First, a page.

# Brier Score

The Brier Score (BS) is a proper score function that measures the accuracy of a probability prediction.

f_{t}: probability that was forecast

o_{t}: actual outcome of the event at instance t

N: Number of forecasting instances

t: instance

The formula above is proper for binary events. So, o_{t} can be 0 (if it doesn’t happen) or 1 (if it happens). The original formula of the Brier score is also applicable for multi-category forecasts.

R: number of possible classes in which the event can fall. R = 2 for the case rain / no rain, R = 3 for the case long, normal, short.

N: number of overall instances of all classes

f_{ti}: predicted probability of class i

o_{ti}: observation for instance t and class i. o_{ti} = 1 if this is the ith class, otherwise it is 0.

### Interpretation

The Brier score measures the error of the prediction (how far is the prediction away from reality). The lower the Brier score, the better is the prediction. A Brier score of zero would mean that every prediction matched with reality.

### Brier Skill Score (BSS)

To interpret the Brier score, it is helpful to compare it with the score of a reference method (baseline method).

A skill score of <0 means that the forecasting method is worse than the reference forecasting method. A skill score of 0 means that it is equivalent and a skill score of >0 means that the forecasting method is better than the reference method. The higher it is, the better the forecast.

BS_{ref}: Brier score for a reference forecasting method.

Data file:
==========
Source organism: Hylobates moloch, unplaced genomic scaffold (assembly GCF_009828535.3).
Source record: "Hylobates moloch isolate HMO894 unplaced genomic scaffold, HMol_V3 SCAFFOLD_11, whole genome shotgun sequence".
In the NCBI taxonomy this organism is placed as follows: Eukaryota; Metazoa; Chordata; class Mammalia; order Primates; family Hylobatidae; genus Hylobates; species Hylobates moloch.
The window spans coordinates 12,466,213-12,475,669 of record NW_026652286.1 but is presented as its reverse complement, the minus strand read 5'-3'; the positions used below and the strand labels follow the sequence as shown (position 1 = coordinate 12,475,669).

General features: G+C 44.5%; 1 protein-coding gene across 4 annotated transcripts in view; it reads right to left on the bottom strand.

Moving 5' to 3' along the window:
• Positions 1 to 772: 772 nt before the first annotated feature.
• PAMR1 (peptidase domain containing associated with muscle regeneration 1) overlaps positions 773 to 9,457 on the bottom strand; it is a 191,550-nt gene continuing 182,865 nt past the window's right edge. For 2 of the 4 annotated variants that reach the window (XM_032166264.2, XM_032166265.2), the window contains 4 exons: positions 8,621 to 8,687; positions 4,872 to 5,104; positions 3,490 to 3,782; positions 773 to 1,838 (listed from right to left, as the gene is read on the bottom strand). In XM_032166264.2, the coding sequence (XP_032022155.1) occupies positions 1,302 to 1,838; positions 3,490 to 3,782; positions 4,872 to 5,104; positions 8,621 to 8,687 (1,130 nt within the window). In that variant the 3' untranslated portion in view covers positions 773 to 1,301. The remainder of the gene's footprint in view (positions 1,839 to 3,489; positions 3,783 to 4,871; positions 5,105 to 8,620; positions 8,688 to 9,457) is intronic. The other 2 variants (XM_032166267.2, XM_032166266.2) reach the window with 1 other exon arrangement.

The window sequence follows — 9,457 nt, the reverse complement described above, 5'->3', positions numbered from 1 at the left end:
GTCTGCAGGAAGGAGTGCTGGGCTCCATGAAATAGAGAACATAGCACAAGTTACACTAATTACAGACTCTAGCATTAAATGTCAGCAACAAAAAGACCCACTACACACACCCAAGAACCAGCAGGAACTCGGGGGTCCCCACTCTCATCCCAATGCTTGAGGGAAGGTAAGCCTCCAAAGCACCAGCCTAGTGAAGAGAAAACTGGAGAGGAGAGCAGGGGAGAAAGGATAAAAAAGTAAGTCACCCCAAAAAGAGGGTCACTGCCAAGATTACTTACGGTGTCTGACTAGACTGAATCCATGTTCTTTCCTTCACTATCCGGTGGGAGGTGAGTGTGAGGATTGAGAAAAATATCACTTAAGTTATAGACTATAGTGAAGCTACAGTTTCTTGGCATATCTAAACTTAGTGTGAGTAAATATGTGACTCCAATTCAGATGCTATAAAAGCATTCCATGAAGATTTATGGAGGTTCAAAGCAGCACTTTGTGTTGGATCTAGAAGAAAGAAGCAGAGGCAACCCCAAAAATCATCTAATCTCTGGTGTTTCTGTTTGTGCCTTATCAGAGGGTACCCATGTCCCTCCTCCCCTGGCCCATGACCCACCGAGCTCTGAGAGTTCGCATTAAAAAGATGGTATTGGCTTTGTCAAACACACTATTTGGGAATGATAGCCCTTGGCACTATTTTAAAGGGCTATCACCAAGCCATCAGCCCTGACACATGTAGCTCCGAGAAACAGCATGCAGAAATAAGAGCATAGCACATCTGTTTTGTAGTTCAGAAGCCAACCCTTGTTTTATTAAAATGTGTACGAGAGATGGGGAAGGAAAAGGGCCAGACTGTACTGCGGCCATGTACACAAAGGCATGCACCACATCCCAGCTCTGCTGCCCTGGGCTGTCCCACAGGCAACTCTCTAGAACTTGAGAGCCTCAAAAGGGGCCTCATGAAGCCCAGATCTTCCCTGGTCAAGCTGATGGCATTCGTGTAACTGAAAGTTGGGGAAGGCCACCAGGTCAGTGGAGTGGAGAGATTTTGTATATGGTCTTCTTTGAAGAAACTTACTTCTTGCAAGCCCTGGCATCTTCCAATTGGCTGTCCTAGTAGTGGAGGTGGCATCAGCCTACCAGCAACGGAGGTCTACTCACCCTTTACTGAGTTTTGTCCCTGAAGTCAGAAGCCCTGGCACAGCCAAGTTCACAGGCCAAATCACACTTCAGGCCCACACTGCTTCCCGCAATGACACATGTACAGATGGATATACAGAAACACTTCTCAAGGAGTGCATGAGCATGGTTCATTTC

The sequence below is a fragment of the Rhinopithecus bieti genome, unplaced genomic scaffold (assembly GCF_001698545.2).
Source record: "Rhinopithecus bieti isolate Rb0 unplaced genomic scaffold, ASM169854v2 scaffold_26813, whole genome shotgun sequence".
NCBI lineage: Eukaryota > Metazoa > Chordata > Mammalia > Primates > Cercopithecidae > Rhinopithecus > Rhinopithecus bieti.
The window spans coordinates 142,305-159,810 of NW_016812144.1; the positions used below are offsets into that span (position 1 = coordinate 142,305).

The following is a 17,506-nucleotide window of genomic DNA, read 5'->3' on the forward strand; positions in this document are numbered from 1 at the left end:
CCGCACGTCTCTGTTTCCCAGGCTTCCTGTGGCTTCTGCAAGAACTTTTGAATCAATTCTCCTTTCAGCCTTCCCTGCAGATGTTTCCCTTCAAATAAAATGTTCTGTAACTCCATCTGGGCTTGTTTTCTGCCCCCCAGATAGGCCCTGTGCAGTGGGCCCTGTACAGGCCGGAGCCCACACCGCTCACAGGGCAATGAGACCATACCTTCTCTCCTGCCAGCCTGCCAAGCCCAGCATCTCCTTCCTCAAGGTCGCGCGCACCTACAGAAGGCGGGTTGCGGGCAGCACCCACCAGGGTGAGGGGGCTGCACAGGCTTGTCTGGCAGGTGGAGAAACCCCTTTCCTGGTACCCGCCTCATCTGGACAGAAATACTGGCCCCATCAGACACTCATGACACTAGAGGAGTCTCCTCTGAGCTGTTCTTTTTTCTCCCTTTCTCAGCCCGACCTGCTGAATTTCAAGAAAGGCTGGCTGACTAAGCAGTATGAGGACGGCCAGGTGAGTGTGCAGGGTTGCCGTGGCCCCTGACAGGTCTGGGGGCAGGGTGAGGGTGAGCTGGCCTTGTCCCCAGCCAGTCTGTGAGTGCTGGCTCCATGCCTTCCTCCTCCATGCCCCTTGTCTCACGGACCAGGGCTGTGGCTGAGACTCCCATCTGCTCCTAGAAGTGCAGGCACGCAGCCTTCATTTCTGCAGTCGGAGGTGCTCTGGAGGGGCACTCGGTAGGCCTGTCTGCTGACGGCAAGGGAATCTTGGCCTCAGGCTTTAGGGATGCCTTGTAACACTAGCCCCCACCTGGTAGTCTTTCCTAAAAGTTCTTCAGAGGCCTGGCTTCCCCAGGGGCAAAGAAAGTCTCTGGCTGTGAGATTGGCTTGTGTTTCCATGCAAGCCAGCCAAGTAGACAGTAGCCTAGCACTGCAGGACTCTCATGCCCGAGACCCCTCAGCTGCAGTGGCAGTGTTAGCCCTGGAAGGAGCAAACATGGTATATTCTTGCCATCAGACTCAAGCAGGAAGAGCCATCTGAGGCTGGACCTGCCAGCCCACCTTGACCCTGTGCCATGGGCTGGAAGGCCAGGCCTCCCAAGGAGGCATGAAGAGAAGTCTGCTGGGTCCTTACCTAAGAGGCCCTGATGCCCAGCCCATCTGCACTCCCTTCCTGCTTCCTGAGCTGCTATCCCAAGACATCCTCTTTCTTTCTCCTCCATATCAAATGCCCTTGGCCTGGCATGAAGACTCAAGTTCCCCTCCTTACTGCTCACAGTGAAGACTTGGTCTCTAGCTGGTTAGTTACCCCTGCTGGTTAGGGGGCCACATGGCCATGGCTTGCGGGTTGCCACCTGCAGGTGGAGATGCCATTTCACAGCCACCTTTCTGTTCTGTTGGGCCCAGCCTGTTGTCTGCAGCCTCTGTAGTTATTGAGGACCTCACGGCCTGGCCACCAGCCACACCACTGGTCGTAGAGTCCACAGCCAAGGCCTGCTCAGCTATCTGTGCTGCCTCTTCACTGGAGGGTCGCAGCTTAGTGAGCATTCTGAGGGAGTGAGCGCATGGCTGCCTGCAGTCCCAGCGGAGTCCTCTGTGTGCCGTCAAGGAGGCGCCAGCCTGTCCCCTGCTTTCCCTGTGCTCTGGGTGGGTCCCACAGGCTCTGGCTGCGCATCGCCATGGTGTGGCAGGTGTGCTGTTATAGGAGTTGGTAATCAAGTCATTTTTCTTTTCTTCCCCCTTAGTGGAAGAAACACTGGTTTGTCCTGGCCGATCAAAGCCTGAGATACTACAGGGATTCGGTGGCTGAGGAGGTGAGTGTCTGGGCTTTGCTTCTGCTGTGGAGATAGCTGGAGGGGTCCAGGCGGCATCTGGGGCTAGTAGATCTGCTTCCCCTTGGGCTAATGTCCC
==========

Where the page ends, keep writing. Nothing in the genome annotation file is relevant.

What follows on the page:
Often, BS_{ref} is calculated for a naïve forecasting method that takes the average probability as a forecast. The average probability is the average of the outcomes o.

### Example BSS

Index | 1 | 2 | 3 | 4 | 5 |

Event | 0 | 0 | 1 | 1 | 1 |

Forecasted Probability | 0.1 | 0.2 | 0.6 | 0.8 | 0.9 |

Square Error with f | 0.01 | 0.04 | 0.16 | 0.04 | 0.01 |

BS = 0.052

The reference model assumes a probability of 0.30 throughout every day.

Henc, it yields a squared error of:

Square Error with f | 0.09 | 0.09 | 0.49 | 0.49 | 0.49 |

BS_{ref} = 0.33

BSS = 0.84242

### Advantages and Disadvantages of the Brier Score

+ The Brier Score is easy to calculate

– If the events are rare, the Brier score becomes inaccurate

### Example 1

Suppose we have a weather forecast that tries to predict the probability of rain. Since we are only interested in whether it will rain or not, we have a binary decision (rain, no rain). We are only interested in one day (N = 1).

The prediction we want to assess is the probability of rain = 0.9.

In reality, it rained.

Since we have a binary situation, we can use the simplified formula.

The result of 0.01 is pretty good.

### Example 2

Suppose we have a weather forecast that tries to predict the probability of rain. Since we are only interested in whether it will rain or not, we have a binary decision (rain, no rain). We are interested in five days (N = 5).

Day | 1 | 2 | 3 | 4 | 5 |

Prediction | 0.9 | 0.7 | 0.5 | 0.4 | 0.1 |

Reality | 1 | 1 | 0 | 1 | 0 |